Debazzer – Mists
I often go extreme lengths to find new and exciting DIY music to listen to, but sometimes there's local gems right under my nose and I'm just not paying attention.
I often go extreme lengths to find new and exciting DIY music to listen to, but sometimes there are local gems lying right under my nose and I’m just not paying attention.
So that’s how you discover an intriguing project that started back in 1999 here in Bulgaria!
Debazzer come from the town of Ruse, and when it comes to the scene in this town I can only recall a few names. Of course, I used to love The Scroletics and Counterfit (later Spot) when fast punk was all that mattered to me back in the early 2000’s. Actually, it’s nice to see members from both bands contribute to this rather obscure album.
A little history: Debazzer started back in 1999, when Kaloyan and Yavor recorded a demo called… “Demonstration”. Apparently, they tried to catch some recognition from random labels, but no one really paid attention. We’re all pretty used to that, aren’t we? Whatever.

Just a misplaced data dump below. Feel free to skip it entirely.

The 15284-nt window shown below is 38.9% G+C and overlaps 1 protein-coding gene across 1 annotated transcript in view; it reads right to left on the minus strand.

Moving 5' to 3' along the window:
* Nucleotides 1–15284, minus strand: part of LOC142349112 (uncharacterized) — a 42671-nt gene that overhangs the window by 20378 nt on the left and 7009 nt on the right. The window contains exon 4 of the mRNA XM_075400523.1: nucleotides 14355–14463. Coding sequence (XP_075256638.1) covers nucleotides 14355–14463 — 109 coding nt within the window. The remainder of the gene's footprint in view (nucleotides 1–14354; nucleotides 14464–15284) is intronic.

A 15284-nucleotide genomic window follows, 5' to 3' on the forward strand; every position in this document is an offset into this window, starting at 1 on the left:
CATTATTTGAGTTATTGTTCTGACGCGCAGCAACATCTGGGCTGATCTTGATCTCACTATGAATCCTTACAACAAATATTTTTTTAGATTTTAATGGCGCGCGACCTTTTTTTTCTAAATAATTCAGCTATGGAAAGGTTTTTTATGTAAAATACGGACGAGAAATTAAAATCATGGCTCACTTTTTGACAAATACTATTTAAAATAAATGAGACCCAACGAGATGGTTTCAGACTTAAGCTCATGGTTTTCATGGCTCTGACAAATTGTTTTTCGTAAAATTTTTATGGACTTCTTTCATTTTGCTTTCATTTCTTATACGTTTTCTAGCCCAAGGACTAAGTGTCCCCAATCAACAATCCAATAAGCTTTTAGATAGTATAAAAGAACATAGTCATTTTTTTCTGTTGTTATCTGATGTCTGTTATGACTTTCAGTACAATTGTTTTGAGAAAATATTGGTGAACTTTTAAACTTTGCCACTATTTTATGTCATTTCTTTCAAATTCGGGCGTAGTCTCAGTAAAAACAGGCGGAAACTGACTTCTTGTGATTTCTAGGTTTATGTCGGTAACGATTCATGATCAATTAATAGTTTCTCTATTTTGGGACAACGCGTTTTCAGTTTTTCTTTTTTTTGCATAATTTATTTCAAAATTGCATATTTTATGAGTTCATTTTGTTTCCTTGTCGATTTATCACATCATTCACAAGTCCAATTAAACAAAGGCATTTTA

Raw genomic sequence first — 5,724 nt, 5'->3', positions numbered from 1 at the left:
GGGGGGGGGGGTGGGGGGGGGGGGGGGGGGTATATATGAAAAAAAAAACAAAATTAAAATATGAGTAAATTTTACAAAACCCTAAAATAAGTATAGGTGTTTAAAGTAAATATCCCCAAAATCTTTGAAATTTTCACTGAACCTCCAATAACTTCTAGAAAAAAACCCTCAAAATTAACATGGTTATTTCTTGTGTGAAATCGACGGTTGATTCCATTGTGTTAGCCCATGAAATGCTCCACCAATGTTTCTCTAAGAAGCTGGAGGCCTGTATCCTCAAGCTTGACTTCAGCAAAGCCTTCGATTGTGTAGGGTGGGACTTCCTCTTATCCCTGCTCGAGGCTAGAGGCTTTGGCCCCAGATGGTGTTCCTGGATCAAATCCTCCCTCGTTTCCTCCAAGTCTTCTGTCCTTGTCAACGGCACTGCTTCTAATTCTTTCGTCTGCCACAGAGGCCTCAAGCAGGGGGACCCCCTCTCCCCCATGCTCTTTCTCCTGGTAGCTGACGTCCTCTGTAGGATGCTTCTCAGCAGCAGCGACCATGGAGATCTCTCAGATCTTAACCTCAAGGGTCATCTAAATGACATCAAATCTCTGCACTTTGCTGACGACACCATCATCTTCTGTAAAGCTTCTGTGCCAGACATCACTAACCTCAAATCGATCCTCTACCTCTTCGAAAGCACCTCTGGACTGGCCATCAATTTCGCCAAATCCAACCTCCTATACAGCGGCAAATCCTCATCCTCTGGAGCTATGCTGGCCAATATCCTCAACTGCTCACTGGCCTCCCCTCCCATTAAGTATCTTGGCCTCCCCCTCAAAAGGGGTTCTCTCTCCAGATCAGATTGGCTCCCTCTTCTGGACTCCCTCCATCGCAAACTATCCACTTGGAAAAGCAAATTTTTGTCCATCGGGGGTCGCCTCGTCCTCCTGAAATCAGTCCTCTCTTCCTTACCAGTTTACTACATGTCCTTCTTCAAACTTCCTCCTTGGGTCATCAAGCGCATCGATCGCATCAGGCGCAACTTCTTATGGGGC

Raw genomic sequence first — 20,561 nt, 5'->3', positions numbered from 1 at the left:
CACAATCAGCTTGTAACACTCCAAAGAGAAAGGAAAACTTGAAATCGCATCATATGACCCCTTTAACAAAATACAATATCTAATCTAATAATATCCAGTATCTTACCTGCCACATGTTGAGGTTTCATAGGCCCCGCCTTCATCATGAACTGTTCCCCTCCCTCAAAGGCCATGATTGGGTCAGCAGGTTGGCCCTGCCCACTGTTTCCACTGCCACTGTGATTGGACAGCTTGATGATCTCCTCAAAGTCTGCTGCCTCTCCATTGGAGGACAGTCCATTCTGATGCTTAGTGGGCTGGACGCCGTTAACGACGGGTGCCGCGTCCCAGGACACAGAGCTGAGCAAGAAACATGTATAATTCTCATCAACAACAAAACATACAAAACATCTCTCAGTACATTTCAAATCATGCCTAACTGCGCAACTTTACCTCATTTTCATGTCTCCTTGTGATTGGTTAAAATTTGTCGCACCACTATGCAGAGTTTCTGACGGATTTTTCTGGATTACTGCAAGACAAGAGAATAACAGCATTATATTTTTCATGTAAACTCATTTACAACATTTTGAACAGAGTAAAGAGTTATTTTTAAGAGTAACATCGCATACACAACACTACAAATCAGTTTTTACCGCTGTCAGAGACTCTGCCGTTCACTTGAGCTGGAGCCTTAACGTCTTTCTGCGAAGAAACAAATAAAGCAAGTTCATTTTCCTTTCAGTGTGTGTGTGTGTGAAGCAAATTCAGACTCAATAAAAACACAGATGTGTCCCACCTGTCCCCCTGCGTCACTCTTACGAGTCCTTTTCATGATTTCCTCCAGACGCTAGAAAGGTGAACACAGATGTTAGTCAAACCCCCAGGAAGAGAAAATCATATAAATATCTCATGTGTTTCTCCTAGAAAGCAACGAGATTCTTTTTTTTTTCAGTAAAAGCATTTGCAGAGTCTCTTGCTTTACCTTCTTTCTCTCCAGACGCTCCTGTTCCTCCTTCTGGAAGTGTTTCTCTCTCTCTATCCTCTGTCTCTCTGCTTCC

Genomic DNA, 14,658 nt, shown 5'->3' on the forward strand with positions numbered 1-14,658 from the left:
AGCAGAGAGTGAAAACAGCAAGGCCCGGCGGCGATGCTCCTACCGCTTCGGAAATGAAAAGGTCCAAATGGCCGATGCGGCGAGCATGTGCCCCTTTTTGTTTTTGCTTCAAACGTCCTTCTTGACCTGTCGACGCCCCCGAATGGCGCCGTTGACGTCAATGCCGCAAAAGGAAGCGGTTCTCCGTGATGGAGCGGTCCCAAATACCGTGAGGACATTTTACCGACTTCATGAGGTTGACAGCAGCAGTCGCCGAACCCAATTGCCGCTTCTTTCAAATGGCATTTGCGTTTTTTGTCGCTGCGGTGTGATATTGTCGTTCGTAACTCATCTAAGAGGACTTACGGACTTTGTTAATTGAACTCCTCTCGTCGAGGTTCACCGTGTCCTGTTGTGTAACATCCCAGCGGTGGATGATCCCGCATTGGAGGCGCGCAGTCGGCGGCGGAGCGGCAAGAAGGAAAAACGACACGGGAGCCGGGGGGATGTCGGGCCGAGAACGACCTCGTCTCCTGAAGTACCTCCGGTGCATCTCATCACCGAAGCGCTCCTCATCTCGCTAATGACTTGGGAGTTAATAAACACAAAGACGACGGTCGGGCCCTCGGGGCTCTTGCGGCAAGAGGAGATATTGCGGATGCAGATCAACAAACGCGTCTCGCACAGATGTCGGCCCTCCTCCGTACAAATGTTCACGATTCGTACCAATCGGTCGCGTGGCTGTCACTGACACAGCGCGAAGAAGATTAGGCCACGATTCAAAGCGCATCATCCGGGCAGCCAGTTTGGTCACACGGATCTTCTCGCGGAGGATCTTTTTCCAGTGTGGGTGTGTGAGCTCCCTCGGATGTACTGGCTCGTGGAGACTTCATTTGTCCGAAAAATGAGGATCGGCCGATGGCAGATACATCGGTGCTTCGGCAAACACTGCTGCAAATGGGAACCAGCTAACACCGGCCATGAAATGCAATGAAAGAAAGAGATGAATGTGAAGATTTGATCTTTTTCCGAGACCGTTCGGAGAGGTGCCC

Between 2000 and 2007 Debazzer made some tracks, but eventually the project was abandoned in 2007 up until 2010; when Kaloyan started recording new, heavily dub influenced material. The debut album “Eastern Dub” was released in May 2013, followed by ”In Memory of the Passion” (2015).
Their latest release is called “Mists” and was released in January 2018, featuring a myriad of guest musicians: Snoxa (Scroletics), Radney (Spot, Artificial Comet), Mei (Cogwheel Crack), El Freegano and Twisted Arms.
It sure seems like this project has come a long way since the beginning. “Mists” has a lot of diverse tunes to offer, lyrics covering wide array of personal and social topics. Sound wise, it’s mainly synth-driven music with obvious influences in punk and industrial, with quite audible modern approach.
While this album will likely stay deeply buried in the local underground history, it is a great discovery to me, and I also enjoyed the overall production and sound.
My personal favourites—”Farewell” and “The Mists of Ruse”—have videos as well, which helps a lot. The visualisations to “The Mists of Ruse” is pretty amazing! Good job, guys!